Mid City Mall: A Louisville Landmark
Mid City Mall, located in the Highlands area of Louisville, Kentucky, has been a local shopping destination since its opening in 1962. The mall, which contains an enclosed shopping area, also houses various atypical features such as a comedy club, bar, grocery store, and public library.
In 1994, a Louisville Courier-Journal article declared the mall as the city’s “crossroads” and described it as part shopping center, community center, courthouse square, and retirement-village recreation room.
Origins and Development
Mid City Mall was built on the German Protestant Orphan’s Home site, founded in 1851, and moved to the 10-acre Highlands site in 1902.
The orphanage remained there until 1962 after the structure and grounds were sold to mall developers for $500,000 in 1959. After that, the old building was demolished, and the orphanage was relocated to Bardstown Road and Goldsmith Lane.
Developers then constructed what became Kentucky’s second enclosed mall. The original plan in 1958 called for a $7.5 million five-story mall with a pool in front and penthouse apartments on the top floor. However, the project was eventually scaled down to a one-story building with a lower level.
The primary developer, Guy E. McGaughey, Jr., was an attorney from Lawrenceville, Illinois. The concept of an enclosed mall was still very new then, with only a handful existing in the US.
Construction and Opening
Construction began in March 1962, and the mall was completed in October of the same year for $3 million. The shopping center formally opened on October 10, 1962, with a ribbon-cutting ceremony attended by Louisville Mayor William O. Cowger and Jefferson County Judge Marlow Cook. The mall featured 180,000 square feet of leasable space and housed 22 stores.
Early Challenges and Controversies
Developer Guy E. McGaughey played an active role in the mall’s early years, managing the Office Lounge and facing several legal issues. In 1964, a fire in the Cherokee Book and Card Stop, owned by McGaughey, caused $200,000 in damages.
He faced charges such as a battery, allowing after-hours drinking, and diverting lease revenue from mall tenants to himself. McGaughey eventually settled lawsuits but fell behind on mortgage payments and stopped paying for mall maintenance.
Bankruptcy, Renewal, and Neighborhood Action
By the mid-1970s, the Bardstown Road corridor was in decline, with the mall viewed as the epicenter of the problems. Issues with crime, poor maintenance, and structural deterioration were common.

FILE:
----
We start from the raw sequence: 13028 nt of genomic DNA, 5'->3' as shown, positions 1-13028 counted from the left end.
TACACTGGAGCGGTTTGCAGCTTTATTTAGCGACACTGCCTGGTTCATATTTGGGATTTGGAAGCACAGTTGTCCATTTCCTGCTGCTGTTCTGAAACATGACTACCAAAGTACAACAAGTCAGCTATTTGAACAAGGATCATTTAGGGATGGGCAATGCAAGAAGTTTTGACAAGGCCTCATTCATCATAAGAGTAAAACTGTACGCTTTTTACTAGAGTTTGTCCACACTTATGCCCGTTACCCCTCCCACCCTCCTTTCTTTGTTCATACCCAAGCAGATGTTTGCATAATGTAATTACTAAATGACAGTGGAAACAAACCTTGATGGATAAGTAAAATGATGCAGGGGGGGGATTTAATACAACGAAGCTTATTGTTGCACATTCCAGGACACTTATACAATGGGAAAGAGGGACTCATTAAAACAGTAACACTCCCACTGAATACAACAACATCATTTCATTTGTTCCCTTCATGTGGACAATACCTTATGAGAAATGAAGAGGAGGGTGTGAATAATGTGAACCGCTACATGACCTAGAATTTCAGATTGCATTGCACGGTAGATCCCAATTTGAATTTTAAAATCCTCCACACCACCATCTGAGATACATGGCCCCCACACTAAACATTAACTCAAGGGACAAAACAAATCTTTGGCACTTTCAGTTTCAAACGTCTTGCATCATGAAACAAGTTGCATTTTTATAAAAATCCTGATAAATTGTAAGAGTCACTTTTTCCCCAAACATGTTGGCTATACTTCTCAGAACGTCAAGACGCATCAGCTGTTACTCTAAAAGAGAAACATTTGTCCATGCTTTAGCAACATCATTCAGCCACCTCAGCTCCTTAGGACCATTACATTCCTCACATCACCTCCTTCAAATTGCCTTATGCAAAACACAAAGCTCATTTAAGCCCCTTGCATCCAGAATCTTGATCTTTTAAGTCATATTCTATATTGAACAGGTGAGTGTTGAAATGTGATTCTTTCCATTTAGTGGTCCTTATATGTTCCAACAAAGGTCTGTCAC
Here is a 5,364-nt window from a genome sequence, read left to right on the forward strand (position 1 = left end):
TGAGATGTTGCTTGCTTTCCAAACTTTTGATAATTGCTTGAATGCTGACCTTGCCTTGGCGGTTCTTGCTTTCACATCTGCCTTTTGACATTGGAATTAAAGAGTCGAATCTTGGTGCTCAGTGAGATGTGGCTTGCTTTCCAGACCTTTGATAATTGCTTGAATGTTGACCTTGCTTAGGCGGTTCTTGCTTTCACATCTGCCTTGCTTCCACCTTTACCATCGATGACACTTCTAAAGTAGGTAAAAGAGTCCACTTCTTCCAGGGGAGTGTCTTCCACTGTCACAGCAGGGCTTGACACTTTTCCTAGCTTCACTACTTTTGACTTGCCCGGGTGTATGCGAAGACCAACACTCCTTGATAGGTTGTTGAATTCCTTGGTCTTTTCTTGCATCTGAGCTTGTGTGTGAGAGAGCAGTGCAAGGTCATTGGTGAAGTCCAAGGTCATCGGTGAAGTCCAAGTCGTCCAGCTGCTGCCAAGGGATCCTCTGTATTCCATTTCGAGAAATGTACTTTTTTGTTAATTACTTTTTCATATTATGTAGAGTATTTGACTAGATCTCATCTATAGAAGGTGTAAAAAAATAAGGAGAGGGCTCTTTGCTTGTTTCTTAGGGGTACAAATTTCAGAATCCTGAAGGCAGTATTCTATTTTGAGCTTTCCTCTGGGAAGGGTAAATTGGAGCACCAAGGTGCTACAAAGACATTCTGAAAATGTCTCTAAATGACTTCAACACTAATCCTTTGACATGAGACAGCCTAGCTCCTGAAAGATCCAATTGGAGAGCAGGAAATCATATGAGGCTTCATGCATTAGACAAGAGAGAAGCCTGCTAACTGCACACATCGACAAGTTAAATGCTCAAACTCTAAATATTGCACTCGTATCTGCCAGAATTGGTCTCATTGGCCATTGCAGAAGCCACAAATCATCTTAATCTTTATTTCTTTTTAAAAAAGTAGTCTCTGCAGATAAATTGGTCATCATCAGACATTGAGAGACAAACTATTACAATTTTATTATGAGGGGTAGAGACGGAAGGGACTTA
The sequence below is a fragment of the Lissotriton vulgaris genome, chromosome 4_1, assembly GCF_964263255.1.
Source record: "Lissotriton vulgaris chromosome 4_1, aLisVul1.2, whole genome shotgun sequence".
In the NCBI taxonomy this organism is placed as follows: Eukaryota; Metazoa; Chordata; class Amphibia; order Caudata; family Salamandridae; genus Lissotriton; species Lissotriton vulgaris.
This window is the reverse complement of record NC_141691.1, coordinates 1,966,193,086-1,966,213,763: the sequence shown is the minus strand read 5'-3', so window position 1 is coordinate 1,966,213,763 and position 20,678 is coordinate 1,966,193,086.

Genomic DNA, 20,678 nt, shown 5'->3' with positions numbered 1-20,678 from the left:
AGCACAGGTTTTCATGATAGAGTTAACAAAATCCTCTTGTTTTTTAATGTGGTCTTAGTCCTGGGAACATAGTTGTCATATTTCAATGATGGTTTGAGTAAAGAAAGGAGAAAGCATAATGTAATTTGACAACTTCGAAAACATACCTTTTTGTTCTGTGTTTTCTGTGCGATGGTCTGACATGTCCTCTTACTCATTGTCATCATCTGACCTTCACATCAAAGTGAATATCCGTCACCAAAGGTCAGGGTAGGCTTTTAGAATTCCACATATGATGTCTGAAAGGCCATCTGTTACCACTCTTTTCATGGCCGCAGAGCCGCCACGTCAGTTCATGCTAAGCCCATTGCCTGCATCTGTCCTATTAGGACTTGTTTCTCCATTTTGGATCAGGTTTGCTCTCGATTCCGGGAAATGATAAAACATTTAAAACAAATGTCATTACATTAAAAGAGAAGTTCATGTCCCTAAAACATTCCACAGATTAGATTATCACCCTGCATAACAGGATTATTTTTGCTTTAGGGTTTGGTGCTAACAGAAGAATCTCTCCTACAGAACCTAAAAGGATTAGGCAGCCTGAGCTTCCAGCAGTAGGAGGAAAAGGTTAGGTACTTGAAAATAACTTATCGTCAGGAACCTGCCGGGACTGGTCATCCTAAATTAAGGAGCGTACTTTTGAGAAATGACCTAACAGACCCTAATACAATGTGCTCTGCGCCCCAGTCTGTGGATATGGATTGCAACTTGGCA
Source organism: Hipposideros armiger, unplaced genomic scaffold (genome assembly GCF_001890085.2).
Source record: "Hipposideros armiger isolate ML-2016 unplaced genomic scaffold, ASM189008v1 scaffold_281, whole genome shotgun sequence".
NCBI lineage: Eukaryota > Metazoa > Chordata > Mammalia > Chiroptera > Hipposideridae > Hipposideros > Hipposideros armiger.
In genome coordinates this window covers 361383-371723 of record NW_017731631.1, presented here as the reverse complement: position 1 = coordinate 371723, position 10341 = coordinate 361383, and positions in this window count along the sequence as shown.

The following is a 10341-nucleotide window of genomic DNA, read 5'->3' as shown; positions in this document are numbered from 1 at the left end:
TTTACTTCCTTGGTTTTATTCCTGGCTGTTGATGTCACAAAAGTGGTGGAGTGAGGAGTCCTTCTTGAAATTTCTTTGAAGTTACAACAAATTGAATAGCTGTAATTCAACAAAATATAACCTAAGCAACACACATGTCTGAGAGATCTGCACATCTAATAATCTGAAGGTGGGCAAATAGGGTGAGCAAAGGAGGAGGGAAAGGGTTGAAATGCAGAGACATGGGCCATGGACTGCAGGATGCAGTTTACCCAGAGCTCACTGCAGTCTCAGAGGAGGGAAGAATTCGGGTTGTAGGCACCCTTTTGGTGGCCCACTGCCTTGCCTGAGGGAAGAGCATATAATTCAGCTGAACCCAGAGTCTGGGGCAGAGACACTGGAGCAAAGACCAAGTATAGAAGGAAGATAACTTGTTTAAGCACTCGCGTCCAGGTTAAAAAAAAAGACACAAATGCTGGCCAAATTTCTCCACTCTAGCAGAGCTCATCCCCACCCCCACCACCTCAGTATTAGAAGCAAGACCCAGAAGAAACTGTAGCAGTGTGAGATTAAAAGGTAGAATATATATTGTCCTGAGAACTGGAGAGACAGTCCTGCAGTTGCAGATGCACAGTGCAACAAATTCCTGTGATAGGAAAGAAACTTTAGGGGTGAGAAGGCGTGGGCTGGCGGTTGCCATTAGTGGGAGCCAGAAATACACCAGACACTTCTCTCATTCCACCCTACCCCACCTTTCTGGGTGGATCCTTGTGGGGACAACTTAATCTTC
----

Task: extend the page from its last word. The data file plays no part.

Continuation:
To force improvements, surrounding neighborhood associations banded together and started a boycott of the mall in February 1975. This boycott partially led to the mall’s foreclosure in the Fall of 1976 and receivership on January 1, 1977.
As the 1970s came to a close, the Metts family purchased the mall, demonstrating a greater willingness to enhance the property and collaborate with local community leaders. Many of those involved in the successful efforts to effect positive change formed the Highlands Commerce Guild in 1977, which continued to work to revitalize the Bardstown Road corridor.
Revitalization and Changes
Following the change in ownership, the land was leased for restaurant construction in the parking lot nearest Bardstown Road. In 1988, a traffic study recommended reducing the number of mall entrances and installing a traffic light, which was implemented in 1989.
The mall faced another decline in 1990 when anchor store Ames (formerly Zayre) moved out. However, the downturn was short-lived as new businesses moved in by the mid-1990s, and a $400,000 facade renovation took place in 1994.
In 1995, the former Ames location was transformed into an 8-screen movie theater known as Baxter Avenue Filmworks.
Controversial Benches and Unique Features
A contentious aspect of the renovation involved installing backless benches to discourage people from sleeping inside the mall. At the time, the “bums” of Mid City Mall had gained notoriety, even though many were not homeless and had frequented the mall for leisure for years.
Several of the mall’s initial tenants were long-running local businesses such as The Jewel Box, Ehrmann’s bakery, and a Winn-Dixie grocery store.
Over the years, other well-established local businesses joined the mall, including Maud Muller Candy Shop, Marianne Shop, Taylor Drugstore, and The Back Door, a bar that took over the space previously occupied by the Office Lounge.
Entertainment and Community Spaces
In 1987, a comedy club called the Funny Farm opened in a space previously occupied by Noble Roman’s and Nick’s Restaurant. The area has remained a comedy club, undergoing several name changes, most recently becoming The Laughing Derby at Comedy Caravan.
A large thrift store called the Nearly-New Shop moved to the mall’s basement in 1988, occupying a space that was once a roller skating rink. The Nearly New Shop remains in business at the exact location today.
Throughout the late 1970s and early 1980s, the basement was home to the Derby Bowl bowling alley, complete with a bar and game room. Since 1979, the east side of the basement has accommodated a fitness gym, Jim Cain’s Mid-City Fitness.
In 1993, two Louisville Free Public Library branches combined and relocated to the mall, occupying a space that had previously housed a Thrifty Dollar store. The library continues to serve the local community from its Mid City Mall location.
As a shopping center with a unique history and diverse range of services, Mid City Mall has weathered challenges and adapted over time to remain an essential part of the Louisville community.